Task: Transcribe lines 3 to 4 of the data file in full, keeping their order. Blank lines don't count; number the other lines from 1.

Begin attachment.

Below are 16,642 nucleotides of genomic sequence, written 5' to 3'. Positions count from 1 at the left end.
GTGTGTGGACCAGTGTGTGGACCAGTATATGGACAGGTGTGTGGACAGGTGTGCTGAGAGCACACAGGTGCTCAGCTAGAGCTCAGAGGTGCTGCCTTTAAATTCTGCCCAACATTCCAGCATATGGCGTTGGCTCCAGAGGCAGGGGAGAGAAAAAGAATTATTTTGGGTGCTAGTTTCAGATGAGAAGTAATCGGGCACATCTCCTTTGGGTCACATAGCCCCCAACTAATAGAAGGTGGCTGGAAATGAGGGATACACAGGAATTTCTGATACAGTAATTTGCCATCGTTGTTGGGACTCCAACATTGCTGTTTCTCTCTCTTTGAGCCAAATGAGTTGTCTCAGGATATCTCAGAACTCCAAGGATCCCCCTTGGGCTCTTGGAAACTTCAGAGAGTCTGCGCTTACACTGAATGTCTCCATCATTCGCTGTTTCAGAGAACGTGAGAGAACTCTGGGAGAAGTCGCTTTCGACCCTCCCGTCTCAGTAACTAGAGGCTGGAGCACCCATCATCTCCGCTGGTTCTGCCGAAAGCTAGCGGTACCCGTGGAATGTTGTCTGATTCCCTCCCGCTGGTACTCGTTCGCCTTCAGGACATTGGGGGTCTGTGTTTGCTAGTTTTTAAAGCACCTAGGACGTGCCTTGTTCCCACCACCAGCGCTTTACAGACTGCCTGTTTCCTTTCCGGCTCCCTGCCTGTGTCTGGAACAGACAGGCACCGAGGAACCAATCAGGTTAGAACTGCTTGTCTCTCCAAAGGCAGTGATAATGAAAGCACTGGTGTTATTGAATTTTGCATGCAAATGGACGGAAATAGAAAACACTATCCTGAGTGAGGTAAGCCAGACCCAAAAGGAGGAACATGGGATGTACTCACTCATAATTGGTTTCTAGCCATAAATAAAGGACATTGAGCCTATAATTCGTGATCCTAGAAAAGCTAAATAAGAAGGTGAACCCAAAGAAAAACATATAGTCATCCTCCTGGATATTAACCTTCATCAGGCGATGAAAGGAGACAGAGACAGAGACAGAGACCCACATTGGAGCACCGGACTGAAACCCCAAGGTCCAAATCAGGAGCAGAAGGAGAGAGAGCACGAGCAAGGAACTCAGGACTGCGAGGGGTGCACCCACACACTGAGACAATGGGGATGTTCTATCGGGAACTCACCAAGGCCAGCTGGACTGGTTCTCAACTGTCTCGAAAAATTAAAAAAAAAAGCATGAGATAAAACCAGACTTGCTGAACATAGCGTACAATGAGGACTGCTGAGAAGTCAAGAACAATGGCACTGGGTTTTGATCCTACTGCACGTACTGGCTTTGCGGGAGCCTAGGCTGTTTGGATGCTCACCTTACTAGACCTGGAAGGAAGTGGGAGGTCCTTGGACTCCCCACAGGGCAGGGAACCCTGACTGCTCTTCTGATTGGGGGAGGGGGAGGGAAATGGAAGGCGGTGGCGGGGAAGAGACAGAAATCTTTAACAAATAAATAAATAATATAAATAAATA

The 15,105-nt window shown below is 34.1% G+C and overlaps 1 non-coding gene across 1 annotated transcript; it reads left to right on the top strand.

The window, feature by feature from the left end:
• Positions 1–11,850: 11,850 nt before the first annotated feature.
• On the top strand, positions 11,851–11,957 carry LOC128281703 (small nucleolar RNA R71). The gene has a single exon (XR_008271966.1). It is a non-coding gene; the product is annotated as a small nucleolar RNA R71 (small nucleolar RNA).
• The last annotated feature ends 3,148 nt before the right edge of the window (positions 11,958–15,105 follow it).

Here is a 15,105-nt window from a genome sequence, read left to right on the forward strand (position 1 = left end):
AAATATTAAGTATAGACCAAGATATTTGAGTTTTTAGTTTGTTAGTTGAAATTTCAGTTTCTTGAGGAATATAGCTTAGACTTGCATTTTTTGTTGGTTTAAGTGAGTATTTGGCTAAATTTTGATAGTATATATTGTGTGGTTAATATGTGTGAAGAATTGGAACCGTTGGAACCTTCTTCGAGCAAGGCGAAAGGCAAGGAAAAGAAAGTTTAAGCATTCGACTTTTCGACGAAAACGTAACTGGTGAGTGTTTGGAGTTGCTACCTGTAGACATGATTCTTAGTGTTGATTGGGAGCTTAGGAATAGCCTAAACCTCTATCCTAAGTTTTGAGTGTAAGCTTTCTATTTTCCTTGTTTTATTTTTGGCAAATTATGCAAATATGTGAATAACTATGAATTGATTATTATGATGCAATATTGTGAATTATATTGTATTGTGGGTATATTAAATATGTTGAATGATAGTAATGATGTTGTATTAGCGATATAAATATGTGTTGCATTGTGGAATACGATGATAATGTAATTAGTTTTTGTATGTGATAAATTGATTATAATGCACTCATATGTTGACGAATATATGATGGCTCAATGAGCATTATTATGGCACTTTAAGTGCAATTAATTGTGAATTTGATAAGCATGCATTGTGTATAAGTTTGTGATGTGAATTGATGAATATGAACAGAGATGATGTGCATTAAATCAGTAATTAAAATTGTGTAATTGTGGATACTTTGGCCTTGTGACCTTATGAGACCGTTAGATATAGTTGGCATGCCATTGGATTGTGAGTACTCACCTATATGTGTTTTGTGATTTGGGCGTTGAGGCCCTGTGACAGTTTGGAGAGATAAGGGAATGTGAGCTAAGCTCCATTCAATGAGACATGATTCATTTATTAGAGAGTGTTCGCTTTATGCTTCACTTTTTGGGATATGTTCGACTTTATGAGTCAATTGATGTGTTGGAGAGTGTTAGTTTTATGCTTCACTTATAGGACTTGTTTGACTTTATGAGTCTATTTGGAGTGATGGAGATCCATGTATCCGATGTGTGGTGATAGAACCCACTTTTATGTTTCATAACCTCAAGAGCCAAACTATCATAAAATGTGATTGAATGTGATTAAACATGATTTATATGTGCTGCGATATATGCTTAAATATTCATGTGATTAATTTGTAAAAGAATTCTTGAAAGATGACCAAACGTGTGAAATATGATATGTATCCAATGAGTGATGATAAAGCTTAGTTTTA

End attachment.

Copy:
The 15,105-nt window shown below is 34.1% G+C and overlaps 1 non-coding gene across 1 annotated transcript; it reads left to right on the top strand.

The window, feature by feature from the left end: